The institution said in a statement issued on Wednesday that the police would be able to rid itself of the ‘deadly legacy’ of Marikana only by taking responsibility of the killings. Although the Independent Police Investigative Directorate has already identified police officers for prosecution for their role in the Marikana killings, the NPA is yet to act on the cases.
The Socio-Economic Rights Institute of SA’s director of litigation Nomzamo Zondo said: ‘The families of the dead miners and the wider SA public require at the very least that those accused of murder be put on trial. People need to be held accountable for shooting husbands, brothers, sons and fathers, and then lying about it’.
At a Marikana Memorial lecture organised by the Association of Mineworkers and Construction Union (Amcu) in Johannesburg on Wednesday, political analyst Ralph Mathekga said the massacre was a ‘democratic tragedy’. He said that there was no ‘diplomatic way’ of explaining the events that sent shockwaves across the world.
‘That day human rights were disrespected. The most fundamental rights being the right to life, the right to dignity and the right to withhold labour.… Until this day, nobody has been prosecuted, and SA is quiet. My biggest worry is that SA sees Marikana as an ordinary atrocity,’ he said.
The Bench Marks Foundation’s chairman Bishop Jo Seoka said the government’s settlement proposal of less than R100m made to families as compensation recently was a ‘rushed effort’ to secure a settlement before the sixth annual commemoration.
The families of the Marikana victims filed claims in August 2015 against the minister of police for compensation and a formal apology for the loss of their loved ones. However, six years later, the state was still in negotiations with the families and injured mineworkers, among others, over the settlements.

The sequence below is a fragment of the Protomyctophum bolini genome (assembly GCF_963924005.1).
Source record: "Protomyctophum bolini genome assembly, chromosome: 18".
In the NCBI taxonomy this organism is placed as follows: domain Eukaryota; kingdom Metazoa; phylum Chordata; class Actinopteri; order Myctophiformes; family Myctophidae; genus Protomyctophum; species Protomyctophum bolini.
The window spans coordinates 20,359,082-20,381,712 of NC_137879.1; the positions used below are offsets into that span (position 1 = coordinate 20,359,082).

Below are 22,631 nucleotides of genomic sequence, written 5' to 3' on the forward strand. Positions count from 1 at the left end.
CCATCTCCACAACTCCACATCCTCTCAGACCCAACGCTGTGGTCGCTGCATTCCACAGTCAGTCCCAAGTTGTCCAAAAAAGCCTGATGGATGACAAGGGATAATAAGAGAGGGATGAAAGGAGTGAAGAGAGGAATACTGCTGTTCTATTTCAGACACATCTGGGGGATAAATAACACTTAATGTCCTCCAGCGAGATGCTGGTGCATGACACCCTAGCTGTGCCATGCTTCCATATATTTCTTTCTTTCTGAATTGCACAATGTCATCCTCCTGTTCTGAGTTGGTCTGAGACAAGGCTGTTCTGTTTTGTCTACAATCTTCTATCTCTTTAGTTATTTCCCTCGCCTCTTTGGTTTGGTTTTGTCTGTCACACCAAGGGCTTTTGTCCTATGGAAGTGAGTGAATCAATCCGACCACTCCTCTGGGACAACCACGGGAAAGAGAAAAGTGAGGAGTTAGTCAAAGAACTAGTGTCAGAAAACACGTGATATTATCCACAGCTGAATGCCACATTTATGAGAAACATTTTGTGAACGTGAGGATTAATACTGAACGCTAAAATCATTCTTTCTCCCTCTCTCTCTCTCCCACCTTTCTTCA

Advocate Dali Mpofu said during his brief speech at the Amcu memorial lecture that a report would be released on the offers government has made. He represents mineworkers who were injured during the massacre and those who were arrested in its aftermath.
‘The government has been torturing us, promising money and making all kinds of promises in the media. We’ve continuously asked them to speak directly to the families rather than scoring points in the public domain by promising millions to the families of the deceased workers,’ he said.
Meanwhile, the ANC called on its own members in government to move with ‘urgency’ in implementing the recommendations as directed by the Farlam commission, more so by addressing interventions aimed at ‘alleviating the plight of the affected families’. The party also said in a statement issued on Wednesday that mining companies should also proceed with speed to implement commitments made to improving conditions in affected communities. Amcu is expected to hold the annual Marikana commemoration rally near the site where the tragedy took place on Thursday.